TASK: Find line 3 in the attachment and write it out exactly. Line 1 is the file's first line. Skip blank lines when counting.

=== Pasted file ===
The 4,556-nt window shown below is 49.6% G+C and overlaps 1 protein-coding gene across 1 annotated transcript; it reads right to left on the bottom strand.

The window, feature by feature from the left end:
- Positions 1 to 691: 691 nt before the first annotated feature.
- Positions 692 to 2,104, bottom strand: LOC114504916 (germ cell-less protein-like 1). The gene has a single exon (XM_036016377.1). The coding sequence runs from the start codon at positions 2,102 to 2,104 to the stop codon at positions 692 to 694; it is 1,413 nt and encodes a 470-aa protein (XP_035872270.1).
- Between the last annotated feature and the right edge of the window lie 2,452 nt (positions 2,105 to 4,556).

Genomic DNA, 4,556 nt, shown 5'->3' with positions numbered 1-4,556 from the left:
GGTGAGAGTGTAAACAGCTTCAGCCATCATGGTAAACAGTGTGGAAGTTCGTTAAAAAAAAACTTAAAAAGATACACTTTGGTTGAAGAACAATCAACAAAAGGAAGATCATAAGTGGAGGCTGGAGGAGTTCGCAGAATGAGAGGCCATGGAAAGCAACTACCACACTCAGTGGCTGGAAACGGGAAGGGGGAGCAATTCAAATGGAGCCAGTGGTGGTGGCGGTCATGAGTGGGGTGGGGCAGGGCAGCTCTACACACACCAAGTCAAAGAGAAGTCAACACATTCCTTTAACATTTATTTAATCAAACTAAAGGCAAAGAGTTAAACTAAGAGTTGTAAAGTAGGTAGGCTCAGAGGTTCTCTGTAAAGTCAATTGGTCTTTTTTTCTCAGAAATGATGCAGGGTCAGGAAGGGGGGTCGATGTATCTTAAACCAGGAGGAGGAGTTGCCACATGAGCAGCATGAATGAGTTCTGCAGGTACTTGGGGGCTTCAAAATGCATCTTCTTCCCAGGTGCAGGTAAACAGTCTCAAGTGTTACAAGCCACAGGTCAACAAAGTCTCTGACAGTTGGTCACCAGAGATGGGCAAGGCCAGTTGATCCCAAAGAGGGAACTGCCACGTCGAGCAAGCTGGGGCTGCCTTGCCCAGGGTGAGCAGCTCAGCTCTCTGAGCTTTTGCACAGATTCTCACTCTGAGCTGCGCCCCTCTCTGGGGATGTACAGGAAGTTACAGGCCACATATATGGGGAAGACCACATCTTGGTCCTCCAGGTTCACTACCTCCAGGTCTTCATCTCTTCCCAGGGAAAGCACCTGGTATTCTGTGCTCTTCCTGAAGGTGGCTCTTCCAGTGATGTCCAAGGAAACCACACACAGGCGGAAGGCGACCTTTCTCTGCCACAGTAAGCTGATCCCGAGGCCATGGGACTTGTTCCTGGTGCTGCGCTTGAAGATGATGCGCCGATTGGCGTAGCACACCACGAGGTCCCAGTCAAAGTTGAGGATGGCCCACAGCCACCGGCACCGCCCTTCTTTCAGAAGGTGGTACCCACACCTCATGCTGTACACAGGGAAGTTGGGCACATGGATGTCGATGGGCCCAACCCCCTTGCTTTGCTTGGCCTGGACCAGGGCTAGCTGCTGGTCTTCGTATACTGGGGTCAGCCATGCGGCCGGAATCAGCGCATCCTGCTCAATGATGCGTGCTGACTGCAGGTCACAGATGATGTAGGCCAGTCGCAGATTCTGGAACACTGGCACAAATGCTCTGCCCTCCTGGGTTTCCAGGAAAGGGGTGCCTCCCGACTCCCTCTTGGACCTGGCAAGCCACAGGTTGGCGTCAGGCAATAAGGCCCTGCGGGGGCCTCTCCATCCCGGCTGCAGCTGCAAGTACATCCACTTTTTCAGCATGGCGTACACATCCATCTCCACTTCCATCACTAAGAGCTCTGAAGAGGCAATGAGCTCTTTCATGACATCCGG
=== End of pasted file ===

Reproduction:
- Positions 1 to 691: 691 nt before the first annotated feature.